Last updated: 02:32 PM ET, Fri September 04 2015

How Passengers on American Are Gaming The Credit Card System

Airlines & Airports | American Airlines | Rich Thomaselli | September 04, 2015

How Passengers on American Are Gaming The Credit Card System

Photo courtesy of Thinkstock

American Airlines and other carriers are wrestling with an interesting problem with passengers who, knowingly or not, are gaming the system when it comes to onboard credit card purchases.

Several American flight attendants reached out to recently to say they are being asked to provide more oversight and more responsibility for a little-known, yet growing problem.

It appears that passengers are able to use an expired credit card, or canceled card, or debit card with insufficient balance, to purchase headsets, food and alcohol while in flight.


Ah, the little-known secret is revealed.

“Because the card isn't actually run until long after the flight,” one flight attendant explained. “Flight attendants simply take the card and swipe it, and the card information is run at a later date.”

The American flight attendant said the Samsung tablets used during flight only take the information and are used as data transfer, which can only be done on the ground. When the card is actually run after the flight, any expired card, or canceled card or debit card without enough funds will be declined.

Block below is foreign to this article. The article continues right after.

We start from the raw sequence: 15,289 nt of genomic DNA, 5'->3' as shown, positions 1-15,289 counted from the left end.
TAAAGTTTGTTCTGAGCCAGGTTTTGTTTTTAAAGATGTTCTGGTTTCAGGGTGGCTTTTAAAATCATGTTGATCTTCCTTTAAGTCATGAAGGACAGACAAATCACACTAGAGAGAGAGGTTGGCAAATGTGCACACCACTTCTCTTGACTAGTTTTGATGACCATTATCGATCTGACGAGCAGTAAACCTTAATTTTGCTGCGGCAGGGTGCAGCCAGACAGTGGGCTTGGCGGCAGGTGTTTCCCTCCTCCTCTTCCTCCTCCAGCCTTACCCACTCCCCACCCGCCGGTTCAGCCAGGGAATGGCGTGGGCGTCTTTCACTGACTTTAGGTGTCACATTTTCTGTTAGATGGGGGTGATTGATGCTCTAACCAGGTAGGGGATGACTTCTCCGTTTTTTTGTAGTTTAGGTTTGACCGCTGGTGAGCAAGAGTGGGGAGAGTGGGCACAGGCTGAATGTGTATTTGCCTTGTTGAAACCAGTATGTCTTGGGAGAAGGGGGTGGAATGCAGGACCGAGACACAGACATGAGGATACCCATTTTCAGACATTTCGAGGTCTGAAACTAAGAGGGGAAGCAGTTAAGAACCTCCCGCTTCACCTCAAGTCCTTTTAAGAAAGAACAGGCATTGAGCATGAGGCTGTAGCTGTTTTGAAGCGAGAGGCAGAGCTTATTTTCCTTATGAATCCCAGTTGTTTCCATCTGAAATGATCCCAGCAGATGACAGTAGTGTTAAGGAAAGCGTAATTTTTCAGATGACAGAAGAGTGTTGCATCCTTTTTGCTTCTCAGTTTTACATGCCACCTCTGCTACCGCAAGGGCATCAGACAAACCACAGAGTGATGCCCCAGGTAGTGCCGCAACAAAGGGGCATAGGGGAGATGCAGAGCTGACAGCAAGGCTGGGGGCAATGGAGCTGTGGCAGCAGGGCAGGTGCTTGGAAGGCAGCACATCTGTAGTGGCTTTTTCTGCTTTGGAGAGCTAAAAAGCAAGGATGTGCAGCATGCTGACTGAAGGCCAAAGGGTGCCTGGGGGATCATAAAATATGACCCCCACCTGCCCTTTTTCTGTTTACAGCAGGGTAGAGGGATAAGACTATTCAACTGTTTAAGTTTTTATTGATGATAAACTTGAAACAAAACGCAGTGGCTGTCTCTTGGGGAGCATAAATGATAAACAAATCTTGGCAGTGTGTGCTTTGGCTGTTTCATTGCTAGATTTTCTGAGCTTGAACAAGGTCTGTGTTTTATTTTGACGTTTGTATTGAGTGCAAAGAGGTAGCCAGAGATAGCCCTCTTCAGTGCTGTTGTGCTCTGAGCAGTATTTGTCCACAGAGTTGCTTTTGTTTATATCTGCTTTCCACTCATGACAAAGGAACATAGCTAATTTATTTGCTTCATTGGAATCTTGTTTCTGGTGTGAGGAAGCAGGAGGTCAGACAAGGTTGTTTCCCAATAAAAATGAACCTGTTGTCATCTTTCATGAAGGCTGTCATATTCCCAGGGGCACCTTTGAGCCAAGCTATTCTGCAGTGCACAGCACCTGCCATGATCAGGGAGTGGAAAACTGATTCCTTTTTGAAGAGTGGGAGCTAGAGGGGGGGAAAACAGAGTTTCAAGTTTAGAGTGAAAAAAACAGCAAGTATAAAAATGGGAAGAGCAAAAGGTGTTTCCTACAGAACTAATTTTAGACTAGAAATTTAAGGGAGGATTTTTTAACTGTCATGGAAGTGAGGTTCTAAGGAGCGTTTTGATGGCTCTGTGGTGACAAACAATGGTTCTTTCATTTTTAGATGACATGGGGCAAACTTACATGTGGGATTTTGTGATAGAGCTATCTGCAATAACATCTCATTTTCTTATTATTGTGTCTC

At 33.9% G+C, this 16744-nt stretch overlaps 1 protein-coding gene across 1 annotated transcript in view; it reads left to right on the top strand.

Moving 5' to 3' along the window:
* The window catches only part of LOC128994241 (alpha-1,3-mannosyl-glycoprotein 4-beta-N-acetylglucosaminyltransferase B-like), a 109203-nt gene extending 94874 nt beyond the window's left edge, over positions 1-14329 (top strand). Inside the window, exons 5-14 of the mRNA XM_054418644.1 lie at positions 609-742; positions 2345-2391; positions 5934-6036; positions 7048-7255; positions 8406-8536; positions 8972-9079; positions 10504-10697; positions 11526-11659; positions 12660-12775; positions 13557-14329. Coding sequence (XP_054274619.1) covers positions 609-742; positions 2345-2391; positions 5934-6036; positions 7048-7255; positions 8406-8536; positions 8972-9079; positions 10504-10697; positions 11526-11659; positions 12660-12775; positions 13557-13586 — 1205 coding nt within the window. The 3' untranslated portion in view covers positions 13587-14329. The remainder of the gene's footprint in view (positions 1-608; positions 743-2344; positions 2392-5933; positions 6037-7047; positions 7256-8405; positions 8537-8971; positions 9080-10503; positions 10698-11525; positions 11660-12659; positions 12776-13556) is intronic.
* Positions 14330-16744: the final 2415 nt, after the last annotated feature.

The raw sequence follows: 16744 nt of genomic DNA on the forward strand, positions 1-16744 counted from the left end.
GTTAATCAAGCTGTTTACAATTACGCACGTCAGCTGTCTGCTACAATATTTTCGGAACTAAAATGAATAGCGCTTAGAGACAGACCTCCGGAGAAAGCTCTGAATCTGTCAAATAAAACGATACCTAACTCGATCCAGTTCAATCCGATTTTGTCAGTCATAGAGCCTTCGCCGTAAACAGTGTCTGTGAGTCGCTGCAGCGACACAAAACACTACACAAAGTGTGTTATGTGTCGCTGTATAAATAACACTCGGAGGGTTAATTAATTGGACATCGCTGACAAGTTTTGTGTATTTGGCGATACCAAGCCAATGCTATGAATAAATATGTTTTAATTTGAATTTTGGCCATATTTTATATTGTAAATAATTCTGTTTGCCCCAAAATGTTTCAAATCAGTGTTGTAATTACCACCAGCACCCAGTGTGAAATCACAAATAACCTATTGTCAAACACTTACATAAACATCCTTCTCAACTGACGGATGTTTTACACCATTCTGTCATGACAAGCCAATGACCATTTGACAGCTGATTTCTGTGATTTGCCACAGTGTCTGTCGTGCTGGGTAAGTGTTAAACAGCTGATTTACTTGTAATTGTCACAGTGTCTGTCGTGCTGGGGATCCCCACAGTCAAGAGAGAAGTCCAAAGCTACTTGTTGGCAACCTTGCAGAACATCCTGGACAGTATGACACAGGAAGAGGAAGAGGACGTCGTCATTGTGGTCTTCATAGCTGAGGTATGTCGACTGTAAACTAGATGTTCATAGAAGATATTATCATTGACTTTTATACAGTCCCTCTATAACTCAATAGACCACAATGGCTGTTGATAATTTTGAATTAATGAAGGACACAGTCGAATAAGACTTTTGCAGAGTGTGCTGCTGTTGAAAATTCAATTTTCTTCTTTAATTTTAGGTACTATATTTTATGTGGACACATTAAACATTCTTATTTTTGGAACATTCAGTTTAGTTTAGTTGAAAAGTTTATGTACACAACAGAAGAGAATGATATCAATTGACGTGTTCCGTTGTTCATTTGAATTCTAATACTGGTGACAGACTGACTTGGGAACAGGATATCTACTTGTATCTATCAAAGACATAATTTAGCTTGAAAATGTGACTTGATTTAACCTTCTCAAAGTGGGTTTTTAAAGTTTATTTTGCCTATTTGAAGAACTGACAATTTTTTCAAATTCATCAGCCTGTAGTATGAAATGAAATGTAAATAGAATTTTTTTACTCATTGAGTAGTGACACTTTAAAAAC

Interestingly, airlines went to cashless cabin purchases more than five years ago in an effort to speed the process of passengers not only fumbling for change, but crew members having to make change, which sometimes wasn’t able to be done on the spot. Now, say flight attendants, airlines are asking their crew members to be more diligent in checking credit cards’ expiration dates and verifying names on the cards – a process that some FAs say reverts back to the old time-consuming system of using cash.

“No one has time for it,” a flight attendant said. “Apparently American is receiving quite a few declines and they want to try and curb the losses by placing the responsibility on the flight attendants.”

Not true, says American.

In a statement given to TravelPulse, an American Airlines spokesman said “Our experience has been that the rate of declined credit cards is low. For those cards that are declined, American began this year to re-process credit cards to handle failed transactions, a standard practice for many companies.”

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